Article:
Posted: Mar 18, 2019
As the name suggests, fortified wines are regular wines that have had alcohol added to them during the production process. The most popular varietals are Sherry and Port, but here in Australia, you’re more likely to sip on Apera. While fortified wines look relatively similar on the surface of things, there are actually considerable differences between most varietals. Today, we explore those differences, so that you might become master of your dinner domain. Your next date will definitely be impressed with your newfound knowledge and taste.
All fortified wines start from the same general source: grapes. However, don’t take that to mean Sherry fortified wine is the same as Port or any other popular varietal. For starters, each varietal hails from a different region. Specifically, Port is made from (usually red) grapes grown in the Douro Valley region of Northern Portugal. Does that mean you won’t find Port-style fortified wines from around the world? It does not. But real Port will say “Porto” on the label and come from Portugal. Sherry, meanwhile, comes from white grapes grown in the “Sherry triangle,” located just outside the town of Jerez, Spain. The word “Sherry” actually derives from the name Jerez.
To make fortified wine, producers add a distilled spirit—most commonly brandy—to a base wine during the production process. For Port wine, the spirit is added during fermentation, leaving residual sugar and resulting in a sweeter product. In the case of Sherry fortified wine, the spirit is added after fermentation, yielding a much drier taste. If your Sherry is overly sweet, it’s because a sweetener has been added after aging in most cases.
When it comes to flavour, aging is everything. To that end, Sherry is matured using the solera system, in which barrels are arranged in tiers and old wines are mixed with young ones. With Port, the aging process can take two forms: reductive or oxidative. Reductive aging puts the wine into bottles, where it remains exposed to air. Oxidative aging involves placing the wine into oak barrels, where limited amounts of oxygen get in. The aging process for Port wine can last as little as two years and as long as over 40 years.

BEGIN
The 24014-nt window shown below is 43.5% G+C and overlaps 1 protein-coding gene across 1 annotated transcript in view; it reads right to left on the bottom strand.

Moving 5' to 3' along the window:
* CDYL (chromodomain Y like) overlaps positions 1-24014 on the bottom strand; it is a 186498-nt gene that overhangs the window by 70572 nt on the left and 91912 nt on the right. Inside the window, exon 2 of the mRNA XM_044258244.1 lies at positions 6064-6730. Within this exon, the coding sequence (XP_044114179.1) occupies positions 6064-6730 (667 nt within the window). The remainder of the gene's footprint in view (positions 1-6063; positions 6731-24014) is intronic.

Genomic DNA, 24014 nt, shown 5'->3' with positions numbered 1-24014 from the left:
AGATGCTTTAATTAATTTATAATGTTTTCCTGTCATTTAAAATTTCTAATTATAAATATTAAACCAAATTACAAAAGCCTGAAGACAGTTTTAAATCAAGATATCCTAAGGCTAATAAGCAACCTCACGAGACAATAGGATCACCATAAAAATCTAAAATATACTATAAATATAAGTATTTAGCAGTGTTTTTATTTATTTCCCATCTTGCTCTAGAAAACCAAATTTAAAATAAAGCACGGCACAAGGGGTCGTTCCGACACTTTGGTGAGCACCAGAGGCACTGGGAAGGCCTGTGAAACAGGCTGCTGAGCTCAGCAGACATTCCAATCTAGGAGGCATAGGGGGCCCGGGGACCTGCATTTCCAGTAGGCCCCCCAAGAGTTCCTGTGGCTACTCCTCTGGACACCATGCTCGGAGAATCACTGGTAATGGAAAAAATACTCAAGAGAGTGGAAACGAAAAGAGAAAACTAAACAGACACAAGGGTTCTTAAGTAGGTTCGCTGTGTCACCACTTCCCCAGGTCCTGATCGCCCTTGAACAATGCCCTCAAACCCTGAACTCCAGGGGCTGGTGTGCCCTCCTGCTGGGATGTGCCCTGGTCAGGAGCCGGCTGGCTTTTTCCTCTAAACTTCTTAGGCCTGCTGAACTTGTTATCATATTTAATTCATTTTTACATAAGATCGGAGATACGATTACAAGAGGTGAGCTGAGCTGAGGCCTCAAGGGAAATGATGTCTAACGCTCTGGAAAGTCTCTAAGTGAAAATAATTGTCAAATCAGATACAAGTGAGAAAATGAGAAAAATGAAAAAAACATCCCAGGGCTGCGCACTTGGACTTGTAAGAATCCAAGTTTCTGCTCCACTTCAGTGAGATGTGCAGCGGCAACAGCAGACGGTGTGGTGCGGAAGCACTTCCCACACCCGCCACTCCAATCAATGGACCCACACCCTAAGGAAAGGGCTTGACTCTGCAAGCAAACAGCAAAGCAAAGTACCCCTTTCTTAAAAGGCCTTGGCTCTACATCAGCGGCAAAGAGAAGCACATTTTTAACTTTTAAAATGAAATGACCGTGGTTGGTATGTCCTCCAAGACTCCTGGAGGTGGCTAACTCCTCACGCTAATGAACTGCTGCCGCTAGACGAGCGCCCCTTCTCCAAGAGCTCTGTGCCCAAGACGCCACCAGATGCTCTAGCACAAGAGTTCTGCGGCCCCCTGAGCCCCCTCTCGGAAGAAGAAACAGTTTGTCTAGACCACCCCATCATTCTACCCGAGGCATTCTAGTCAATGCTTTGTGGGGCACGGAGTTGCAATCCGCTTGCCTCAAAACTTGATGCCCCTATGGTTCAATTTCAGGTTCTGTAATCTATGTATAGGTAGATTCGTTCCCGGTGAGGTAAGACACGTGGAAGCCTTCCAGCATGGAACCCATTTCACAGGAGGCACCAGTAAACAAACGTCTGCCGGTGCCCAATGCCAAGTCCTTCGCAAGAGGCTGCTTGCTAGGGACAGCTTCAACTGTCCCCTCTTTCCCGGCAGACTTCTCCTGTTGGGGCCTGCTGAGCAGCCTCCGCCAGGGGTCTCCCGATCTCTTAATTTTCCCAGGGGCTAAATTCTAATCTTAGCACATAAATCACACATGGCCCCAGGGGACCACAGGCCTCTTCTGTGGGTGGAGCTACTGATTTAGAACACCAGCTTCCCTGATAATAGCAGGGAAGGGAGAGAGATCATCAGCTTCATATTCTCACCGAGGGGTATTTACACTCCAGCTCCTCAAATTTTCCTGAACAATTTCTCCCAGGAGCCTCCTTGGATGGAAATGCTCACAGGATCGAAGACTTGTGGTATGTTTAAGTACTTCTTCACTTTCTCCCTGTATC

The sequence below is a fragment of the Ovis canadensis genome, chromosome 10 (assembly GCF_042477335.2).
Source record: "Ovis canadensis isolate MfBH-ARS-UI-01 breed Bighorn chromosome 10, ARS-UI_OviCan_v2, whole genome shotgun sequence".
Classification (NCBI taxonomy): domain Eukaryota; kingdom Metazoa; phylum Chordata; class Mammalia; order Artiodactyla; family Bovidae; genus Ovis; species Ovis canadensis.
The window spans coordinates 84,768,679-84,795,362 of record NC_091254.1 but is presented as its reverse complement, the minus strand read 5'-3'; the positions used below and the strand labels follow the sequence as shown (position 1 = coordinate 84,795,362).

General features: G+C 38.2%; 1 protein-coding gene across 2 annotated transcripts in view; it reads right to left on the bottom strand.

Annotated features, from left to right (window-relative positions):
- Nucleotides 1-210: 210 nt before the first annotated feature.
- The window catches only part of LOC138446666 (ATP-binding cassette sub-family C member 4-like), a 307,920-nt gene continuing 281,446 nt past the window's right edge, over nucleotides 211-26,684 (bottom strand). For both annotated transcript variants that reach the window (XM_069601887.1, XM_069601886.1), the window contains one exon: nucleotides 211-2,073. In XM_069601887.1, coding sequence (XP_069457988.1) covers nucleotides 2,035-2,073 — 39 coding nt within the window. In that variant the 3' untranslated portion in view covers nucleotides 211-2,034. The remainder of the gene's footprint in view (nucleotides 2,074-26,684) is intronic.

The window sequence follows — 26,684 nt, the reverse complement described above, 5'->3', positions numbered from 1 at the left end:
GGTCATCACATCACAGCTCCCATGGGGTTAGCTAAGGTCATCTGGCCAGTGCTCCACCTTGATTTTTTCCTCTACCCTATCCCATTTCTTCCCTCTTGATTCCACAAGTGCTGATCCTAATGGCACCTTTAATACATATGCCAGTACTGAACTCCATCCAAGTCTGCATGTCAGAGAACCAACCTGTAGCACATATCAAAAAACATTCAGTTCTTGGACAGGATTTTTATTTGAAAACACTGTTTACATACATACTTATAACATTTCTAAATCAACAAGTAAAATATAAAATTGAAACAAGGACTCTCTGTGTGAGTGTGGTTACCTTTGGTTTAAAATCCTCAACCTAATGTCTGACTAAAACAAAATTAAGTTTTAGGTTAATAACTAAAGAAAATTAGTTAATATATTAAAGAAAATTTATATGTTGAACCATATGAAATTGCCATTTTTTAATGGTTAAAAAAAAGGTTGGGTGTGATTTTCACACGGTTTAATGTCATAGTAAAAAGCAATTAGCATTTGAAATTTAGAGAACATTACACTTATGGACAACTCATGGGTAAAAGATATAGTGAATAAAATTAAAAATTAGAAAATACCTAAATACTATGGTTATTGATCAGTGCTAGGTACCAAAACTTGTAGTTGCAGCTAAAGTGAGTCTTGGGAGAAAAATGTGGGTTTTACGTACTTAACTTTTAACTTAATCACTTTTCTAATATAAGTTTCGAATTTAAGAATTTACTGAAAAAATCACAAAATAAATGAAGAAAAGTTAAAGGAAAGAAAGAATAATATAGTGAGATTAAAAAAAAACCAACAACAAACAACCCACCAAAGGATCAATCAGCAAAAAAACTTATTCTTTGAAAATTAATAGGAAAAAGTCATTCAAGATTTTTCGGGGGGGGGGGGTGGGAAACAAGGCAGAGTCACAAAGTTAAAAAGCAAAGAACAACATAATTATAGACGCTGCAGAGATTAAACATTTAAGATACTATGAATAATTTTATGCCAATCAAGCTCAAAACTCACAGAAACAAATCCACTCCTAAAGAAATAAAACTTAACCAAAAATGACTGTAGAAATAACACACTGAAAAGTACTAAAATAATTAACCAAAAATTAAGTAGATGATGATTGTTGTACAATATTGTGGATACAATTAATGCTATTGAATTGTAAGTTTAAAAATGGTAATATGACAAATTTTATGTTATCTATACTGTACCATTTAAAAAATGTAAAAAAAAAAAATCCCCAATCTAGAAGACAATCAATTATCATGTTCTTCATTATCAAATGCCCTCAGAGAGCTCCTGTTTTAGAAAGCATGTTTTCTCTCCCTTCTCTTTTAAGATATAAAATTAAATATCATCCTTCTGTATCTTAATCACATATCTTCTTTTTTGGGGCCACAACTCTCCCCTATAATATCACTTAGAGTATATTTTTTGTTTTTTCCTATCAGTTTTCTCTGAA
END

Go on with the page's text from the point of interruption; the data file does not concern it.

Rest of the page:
Here in Australia, there used to be such a thing as local Sherry, which even came in styles like Fino, Oloroso, and Amontillado. That was until the year 2010, when it turned out we hadn’t exactly been playing by the rules. Because all Sherry must technically come from Spain, Australian producers were asked to change the name to something else. Apera was thus born, offering a play on the word “aperitif.” Like Sherry, Apera adds a distilled spirit to white grape wine.
Porto comes in a massive variety of styles, a handful of which are more common than the rest. Distinguishing each one from the next are things like aging, source grapes, and label regulations. The majority of styles yield a higher alcohol percentage than Sherry, coming in at about 19.5-22%. Here are the most well-known styles of Port wine:
Ruby Style Ports – Offering a distinct ruby colour, this entry-level style of Port wine is both widely popular and typically affordable, presuming you stick with non-vintage varieties. Expect ripe fruity flavours, the kind of which won’t mature or develop as they sit in the bottle. Most Ruby Ports are aged for three years, though Reserve Ruby Ports and Late Bottled Vintage Ruby Ports will see up to five years of barrel aging, with a much heftier price tag to show for it.